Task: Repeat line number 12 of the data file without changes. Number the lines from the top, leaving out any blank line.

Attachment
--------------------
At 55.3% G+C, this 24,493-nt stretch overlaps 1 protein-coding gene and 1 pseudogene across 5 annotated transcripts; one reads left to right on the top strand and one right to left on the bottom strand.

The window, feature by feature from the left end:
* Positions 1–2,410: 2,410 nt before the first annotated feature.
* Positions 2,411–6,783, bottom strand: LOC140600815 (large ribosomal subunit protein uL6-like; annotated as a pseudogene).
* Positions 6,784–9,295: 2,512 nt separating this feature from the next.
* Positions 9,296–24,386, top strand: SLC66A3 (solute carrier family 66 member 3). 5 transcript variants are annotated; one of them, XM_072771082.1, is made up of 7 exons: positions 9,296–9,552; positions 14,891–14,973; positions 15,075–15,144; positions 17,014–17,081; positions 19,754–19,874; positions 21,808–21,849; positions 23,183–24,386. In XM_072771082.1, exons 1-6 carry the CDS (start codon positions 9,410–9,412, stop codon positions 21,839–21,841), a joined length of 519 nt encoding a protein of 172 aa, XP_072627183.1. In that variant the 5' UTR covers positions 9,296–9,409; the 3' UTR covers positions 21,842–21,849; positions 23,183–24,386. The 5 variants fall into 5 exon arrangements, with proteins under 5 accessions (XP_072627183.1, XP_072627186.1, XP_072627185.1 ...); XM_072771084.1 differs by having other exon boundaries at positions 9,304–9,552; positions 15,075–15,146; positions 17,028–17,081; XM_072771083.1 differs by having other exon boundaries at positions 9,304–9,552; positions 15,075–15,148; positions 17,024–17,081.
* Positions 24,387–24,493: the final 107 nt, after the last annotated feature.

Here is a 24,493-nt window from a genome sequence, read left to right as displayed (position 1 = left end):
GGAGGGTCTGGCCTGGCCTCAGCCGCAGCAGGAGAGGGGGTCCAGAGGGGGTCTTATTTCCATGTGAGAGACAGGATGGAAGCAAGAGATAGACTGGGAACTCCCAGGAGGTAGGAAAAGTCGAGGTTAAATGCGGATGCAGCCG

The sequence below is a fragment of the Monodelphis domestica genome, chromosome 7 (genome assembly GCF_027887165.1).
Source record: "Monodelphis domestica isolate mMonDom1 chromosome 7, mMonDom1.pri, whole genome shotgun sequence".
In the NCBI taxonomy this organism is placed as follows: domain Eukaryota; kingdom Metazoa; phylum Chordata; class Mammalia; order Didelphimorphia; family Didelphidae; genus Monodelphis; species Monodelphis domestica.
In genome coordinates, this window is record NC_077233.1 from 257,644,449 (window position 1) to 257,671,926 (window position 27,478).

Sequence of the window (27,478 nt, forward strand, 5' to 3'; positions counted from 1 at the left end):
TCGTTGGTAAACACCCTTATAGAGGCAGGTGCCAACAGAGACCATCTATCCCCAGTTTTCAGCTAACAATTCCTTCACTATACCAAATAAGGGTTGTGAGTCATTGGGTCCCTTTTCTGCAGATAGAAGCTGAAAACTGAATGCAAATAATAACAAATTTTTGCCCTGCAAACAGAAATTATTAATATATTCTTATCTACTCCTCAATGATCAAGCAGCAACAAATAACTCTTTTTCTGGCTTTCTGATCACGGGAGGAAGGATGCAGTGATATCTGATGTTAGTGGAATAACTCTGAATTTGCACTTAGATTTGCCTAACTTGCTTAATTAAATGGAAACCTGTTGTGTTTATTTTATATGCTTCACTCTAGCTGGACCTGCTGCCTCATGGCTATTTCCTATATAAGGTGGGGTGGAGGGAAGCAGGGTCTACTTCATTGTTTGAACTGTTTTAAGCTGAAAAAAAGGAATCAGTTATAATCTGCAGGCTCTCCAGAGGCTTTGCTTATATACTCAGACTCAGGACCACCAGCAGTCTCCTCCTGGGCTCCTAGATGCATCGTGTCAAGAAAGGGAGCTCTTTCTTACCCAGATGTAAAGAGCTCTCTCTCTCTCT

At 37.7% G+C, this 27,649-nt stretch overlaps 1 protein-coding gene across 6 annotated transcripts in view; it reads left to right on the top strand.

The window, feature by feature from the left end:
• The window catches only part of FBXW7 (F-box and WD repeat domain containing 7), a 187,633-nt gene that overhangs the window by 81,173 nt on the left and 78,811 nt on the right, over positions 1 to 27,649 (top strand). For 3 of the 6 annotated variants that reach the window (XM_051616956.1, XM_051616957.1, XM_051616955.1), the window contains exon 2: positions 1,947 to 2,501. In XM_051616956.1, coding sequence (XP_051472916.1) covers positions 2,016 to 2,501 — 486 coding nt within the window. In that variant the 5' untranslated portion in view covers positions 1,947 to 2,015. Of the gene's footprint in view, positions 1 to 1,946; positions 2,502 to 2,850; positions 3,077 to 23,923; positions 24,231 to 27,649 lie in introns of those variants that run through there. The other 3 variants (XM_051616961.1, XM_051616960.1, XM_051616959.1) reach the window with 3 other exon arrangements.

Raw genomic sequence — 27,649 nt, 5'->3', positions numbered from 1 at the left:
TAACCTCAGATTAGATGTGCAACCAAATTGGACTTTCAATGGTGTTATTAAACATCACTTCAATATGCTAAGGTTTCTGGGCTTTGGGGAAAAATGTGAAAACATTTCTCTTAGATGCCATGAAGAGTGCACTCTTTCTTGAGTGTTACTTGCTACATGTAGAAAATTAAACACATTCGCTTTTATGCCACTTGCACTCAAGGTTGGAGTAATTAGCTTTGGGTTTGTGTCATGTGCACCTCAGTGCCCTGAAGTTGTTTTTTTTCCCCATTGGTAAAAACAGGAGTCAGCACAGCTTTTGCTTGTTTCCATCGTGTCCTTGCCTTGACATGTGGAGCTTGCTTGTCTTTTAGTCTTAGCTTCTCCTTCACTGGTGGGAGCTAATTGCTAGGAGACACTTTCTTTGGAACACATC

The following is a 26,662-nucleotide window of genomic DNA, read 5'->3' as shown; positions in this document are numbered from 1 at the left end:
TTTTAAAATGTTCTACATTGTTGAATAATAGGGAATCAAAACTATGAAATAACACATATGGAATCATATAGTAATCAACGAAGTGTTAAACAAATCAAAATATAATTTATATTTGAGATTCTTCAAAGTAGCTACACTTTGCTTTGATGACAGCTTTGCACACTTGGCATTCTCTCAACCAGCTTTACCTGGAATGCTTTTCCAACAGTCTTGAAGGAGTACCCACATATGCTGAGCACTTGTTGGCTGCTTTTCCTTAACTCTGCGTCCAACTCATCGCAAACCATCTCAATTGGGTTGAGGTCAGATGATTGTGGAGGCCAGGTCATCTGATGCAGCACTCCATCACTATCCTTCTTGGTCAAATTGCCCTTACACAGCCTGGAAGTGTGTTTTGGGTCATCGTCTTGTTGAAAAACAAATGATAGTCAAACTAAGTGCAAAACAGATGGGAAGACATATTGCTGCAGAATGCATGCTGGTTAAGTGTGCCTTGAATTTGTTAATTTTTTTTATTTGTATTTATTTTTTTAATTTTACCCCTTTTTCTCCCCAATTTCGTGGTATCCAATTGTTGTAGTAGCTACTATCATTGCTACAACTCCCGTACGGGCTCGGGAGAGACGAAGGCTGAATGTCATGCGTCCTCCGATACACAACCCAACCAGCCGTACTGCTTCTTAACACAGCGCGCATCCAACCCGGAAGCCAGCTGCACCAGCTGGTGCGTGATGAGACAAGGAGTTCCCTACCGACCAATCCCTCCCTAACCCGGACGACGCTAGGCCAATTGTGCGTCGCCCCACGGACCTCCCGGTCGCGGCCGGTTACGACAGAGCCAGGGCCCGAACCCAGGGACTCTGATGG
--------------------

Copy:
In the NCBI taxonomy this organism is placed as follows: domain Eukaryota; kingdom Metazoa; phylum Chordata; class Mammalia; order Didelphimorphia; family Didelphidae; genus Monodelphis; species Monodelphis domestica.